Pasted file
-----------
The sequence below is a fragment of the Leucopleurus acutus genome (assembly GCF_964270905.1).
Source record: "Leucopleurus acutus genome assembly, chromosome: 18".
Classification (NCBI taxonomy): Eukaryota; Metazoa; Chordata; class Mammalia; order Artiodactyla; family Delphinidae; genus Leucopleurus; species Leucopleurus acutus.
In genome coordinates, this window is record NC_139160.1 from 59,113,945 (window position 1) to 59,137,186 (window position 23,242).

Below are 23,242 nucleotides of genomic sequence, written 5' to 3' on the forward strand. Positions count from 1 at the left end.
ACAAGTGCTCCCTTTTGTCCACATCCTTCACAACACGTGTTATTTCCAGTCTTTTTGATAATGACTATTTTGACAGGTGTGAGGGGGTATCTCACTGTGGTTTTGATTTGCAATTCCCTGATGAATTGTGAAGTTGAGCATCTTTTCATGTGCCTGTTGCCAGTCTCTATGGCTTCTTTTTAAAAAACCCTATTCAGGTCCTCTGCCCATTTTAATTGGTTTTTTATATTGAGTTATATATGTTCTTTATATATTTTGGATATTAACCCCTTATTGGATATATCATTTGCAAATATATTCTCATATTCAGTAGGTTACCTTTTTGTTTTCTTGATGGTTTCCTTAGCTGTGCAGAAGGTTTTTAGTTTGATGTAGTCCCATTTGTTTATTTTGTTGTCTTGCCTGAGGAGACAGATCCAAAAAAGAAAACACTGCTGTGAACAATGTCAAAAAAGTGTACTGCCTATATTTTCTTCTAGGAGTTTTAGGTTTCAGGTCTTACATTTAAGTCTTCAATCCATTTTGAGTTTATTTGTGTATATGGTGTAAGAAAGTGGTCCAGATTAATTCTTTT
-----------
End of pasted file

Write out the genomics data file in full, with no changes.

The sequence below is a fragment of the Leucopleurus acutus genome (assembly GCF_964270905.1).
Source record: "Leucopleurus acutus genome assembly, chromosome: 18".
Classification (NCBI taxonomy): Eukaryota; Metazoa; Chordata; class Mammalia; order Artiodactyla; family Delphinidae; genus Leucopleurus; species Leucopleurus acutus.
In genome coordinates, this window is record NC_139160.1 from 59,113,945 (window position 1) to 59,137,186 (window position 23,242).

Below are 23,242 nucleotides of genomic sequence, written 5' to 3' on the forward strand. Positions count from 1 at the left end.
ACAAGTGCTCCCTTTTGTCCACATCCTTCACAACACGTGTTATTTCCAGTCTTTTTGATAATGACTATTTTGACAGGTGTGAGGGGGTATCTCACTGTGGTTTTGATTTGCAATTCCCTGATGAATTGTGAAGTTGAGCATCTTTTCATGTGCCTGTTGCCAGTCTCTATGGCTTCTTTTTAAAAAACCCTATTCAGGTCCTCTGCCCATTTTAATTGGTTTTTTATATTGAGTTATATATGTTCTTTATATATTTTGGATATTAACCCCTTATTGGATATATCATTTGCAAATATATTCTCATATTCAGTAGGTTACCTTTTTGTTTTCTTGATGGTTTCCTTAGCTGTGCAGAAGGTTTTTAGTTTGATGTAGTCCCATTTGTTTATTTTGTTGTCTTGCCTGAGGAGACAGATCCAAAAAAGAAAACACTGCTGTGAACAATGTCAAAAAAGTGTACTGCCTATATTTTCTTCTAGGAGTTTTAGGTTTCAGGTCTTACATTTAAGTCTTCAATCCATTTTGAGTTTATTTGTGTATATGGTGTAAGAAAGTGGTCCAGATTAATTCTTTT